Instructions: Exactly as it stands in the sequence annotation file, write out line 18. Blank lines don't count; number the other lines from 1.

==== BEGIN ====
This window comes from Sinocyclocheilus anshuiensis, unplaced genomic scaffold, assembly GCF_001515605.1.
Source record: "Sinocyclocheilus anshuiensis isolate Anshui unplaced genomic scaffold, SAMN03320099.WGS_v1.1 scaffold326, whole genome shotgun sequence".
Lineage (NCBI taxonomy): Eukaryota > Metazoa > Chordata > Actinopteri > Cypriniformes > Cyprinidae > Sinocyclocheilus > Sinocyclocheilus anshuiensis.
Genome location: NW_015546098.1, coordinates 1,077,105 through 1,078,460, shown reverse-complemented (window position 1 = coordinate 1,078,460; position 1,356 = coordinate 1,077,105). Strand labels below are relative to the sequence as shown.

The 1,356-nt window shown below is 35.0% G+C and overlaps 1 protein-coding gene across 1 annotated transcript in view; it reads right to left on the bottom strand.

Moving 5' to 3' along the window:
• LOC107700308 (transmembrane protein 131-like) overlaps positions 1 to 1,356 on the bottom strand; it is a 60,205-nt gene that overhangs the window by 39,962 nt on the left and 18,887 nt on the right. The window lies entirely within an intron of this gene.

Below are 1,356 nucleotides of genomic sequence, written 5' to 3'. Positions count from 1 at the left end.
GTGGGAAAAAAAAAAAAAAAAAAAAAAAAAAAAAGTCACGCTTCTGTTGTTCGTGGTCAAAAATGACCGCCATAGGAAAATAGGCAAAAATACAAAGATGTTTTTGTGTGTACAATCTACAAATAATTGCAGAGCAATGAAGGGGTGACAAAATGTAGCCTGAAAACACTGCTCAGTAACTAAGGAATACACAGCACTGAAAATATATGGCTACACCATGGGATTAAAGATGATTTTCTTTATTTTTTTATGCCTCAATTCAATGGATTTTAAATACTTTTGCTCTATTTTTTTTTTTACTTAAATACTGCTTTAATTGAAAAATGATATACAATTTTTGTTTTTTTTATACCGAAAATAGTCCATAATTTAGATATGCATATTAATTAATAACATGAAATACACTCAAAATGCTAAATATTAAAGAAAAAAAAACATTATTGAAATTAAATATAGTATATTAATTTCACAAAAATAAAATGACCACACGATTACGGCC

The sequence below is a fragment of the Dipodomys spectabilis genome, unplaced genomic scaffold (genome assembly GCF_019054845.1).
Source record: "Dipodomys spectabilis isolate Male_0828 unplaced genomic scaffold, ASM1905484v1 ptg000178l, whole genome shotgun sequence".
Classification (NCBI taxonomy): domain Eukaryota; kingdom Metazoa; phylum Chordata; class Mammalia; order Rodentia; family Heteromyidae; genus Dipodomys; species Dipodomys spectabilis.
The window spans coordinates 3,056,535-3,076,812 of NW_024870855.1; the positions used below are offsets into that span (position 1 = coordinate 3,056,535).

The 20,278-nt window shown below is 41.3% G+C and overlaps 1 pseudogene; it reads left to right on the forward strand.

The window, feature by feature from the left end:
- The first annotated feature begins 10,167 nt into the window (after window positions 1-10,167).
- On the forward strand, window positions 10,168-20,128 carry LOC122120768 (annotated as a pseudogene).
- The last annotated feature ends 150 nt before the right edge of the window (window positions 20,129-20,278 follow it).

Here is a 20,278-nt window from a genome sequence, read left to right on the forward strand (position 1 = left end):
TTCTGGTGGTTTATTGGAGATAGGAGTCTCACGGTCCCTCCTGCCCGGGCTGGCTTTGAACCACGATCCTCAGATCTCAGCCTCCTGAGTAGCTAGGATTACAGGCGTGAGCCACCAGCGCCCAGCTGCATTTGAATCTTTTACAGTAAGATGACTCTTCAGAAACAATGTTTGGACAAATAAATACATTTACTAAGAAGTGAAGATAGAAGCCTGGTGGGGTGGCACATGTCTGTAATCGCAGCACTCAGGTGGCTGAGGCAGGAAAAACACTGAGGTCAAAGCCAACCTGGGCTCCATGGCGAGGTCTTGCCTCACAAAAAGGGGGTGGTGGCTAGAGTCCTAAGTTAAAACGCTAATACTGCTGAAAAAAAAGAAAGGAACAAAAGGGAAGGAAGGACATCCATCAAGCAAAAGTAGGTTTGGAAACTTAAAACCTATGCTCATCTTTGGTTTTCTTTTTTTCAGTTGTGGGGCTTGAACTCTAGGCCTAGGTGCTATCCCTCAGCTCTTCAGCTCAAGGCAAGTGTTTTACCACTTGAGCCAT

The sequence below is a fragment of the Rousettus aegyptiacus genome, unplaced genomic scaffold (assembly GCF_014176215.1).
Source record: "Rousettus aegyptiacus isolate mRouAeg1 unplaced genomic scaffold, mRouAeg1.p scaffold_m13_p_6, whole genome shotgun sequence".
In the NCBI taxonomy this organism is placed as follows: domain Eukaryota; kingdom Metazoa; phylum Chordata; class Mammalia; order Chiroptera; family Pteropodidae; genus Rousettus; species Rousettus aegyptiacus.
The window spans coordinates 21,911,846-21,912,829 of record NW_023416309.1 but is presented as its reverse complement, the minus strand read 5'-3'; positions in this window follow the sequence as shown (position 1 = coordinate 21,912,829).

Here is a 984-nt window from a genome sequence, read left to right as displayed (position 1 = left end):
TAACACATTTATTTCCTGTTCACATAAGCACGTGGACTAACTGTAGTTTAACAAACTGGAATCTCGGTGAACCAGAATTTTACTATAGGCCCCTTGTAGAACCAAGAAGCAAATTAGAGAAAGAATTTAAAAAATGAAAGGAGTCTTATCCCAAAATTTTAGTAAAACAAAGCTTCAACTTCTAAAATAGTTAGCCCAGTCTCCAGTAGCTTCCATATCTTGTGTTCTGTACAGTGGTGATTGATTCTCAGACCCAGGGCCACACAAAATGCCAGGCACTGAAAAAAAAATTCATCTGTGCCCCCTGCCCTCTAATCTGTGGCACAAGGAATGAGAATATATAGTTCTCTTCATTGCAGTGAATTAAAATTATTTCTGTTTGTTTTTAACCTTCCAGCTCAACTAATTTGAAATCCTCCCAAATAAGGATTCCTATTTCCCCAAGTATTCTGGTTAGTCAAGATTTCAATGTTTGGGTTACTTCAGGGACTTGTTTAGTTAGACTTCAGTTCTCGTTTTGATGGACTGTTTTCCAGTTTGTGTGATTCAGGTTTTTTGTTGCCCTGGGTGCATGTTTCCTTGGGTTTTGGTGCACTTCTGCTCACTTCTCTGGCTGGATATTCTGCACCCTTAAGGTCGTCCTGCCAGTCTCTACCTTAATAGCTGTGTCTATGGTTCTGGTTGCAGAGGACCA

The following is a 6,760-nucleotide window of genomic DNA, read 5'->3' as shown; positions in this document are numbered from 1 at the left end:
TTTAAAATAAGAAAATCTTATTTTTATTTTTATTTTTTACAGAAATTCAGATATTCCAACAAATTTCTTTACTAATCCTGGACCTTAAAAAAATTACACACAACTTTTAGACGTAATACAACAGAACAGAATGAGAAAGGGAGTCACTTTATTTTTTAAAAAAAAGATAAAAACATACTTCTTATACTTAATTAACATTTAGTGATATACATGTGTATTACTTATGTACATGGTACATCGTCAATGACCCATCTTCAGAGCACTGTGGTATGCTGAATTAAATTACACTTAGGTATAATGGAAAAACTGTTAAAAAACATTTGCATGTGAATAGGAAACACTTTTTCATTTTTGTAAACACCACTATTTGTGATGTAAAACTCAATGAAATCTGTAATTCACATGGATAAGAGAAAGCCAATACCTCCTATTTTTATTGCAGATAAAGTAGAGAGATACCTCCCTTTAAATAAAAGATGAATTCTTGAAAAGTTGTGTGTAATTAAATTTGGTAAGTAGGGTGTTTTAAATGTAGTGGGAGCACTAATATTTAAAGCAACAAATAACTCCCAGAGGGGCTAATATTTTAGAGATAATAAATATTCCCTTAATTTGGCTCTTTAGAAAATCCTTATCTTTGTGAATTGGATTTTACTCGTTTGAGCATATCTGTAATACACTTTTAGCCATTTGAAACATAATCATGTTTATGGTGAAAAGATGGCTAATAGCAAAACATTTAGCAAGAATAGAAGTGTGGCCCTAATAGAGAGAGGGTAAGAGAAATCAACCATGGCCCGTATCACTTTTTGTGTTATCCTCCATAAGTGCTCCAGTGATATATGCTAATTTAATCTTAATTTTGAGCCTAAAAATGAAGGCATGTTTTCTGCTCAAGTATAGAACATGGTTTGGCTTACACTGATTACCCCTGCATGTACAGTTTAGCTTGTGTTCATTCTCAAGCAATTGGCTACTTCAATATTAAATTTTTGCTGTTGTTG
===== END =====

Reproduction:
- The last annotated feature ends 150 nt before the right edge of the window (window positions 20,129-20,278 follow it).